There’s no doubt that the actors who share the stage in “The Mystery of Irma Vep” at the Omaha Community Playhouse are accomplished and hilarious.
They wouldn’t reach their full potential, however, without help from some “ghosts” backstage.
Ben Beck and Anna Perilo are the sole performers, but not the sole characters, in the play, which is billed as a “penny dreadful.”
I had no idea what that was, but Google came to the rescue. Based on what I learned about penny dreadfuls at Wikipedia, I was prepared for a grim evening.
Thankfully — and surprisingly — “Vep” was anything but.
It’s a hysterically funny and satirical send-up of the many things that scream October: horror films and literature, mystery novels, supernatural phenomena, creepy characters who commit unspeakable acts.
That’s not a spoiler; you’d have discovered it mere seconds into this campy, over-the-top show.
The story centers on Lord Edgar Hillcrest, an Egyptologist who lost his wife, Irma, under mysterious circumstances. His new wife, Lady Enid, is a nervous sort, and it turns out she has lots to be nervous about: howling wolves, candles burning out for no reason, a bloody portrait.
There’s also Jane, a maid who likes her daily libations; Nicodemus, a limping stableman and groundskeeper; and Alcazar, Edgar’s guide when he visits the pyramids in Egypt.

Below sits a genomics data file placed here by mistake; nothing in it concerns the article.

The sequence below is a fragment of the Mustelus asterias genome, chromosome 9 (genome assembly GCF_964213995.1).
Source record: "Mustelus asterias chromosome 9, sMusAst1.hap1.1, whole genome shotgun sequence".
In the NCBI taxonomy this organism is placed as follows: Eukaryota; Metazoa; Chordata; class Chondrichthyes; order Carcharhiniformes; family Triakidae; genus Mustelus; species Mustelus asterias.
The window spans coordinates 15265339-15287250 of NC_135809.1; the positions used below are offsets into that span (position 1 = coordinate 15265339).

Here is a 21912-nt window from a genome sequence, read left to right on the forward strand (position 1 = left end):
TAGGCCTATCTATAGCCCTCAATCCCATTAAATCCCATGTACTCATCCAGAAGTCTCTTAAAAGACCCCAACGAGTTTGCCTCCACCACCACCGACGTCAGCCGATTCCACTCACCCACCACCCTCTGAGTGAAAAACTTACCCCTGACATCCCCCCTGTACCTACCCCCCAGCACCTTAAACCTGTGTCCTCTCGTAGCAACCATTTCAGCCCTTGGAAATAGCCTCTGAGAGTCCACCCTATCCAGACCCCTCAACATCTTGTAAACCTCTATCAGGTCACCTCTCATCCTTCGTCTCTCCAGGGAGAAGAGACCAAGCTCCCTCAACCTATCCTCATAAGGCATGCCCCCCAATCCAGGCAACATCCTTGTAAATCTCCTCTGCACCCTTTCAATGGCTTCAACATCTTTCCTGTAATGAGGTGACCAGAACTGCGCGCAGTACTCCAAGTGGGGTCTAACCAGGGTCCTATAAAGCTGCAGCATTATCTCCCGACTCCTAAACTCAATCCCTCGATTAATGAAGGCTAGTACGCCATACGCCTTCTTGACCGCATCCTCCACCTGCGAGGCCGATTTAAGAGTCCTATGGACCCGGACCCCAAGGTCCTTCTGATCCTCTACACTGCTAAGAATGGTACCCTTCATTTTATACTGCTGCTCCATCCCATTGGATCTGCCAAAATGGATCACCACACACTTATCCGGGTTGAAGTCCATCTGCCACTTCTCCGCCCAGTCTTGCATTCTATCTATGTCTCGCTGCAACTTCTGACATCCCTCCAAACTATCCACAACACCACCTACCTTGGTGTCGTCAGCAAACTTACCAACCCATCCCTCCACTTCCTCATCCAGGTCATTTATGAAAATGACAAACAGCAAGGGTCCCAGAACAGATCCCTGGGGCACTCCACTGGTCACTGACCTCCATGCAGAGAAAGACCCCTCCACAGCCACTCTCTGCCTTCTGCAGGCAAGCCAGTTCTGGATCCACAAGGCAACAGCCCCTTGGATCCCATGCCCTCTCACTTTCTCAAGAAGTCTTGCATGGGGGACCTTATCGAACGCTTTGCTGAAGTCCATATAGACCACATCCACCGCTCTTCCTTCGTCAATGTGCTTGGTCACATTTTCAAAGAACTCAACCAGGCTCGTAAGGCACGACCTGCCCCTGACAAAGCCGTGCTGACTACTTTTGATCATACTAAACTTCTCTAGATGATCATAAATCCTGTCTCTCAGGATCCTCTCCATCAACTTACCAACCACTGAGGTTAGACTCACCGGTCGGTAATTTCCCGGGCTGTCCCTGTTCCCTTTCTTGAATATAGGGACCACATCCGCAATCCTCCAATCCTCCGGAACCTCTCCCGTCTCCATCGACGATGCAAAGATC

In program notes, director Jim McKain says the Playhouse “struck absolute gold” with the casting of Beck and Perilo, and he is oh, so right. Both have unflagging energy and enthusiasm, a gift for slapstick physical comedy and an extensive repertoire of funny and twisted expressions.
They’re absolutely delightful — watch for a scene involving steps in the Howard Drew Theatre. They must have rehearsed it dozens and dozens of times to establish an unfailing trust in each other.
They get lots of help with costume changes and props from those three invaluable “ghosts” on the stage crew. For all intents and purposes, they’re part of the ensemble.
So is the set by guest designer Matthew Hamel, a classic English manor that doubles as the pyramids and even an underground vault during Edgar’s trip to Egypt. Look for at least a couple of surprises.
Lindsay Pape’s costumes — especially Lady Enid’s clownishly huge gowns — add to the fun. When Beck first appeared in one of those satin tents, I nearly fell off my chair.
“The Mystery of Irma Vep” is the perfect antidote to the oh-so-serious and overly gory fare we’re usually served at Halloween.
You’ll need to pay attention to catch all the jokes, double entendres and pop culture references in Charles Ludlum’s script.
I’m sure I missed some zingers, so I wouldn’t mind seeing this one again. My friend and I had a blast.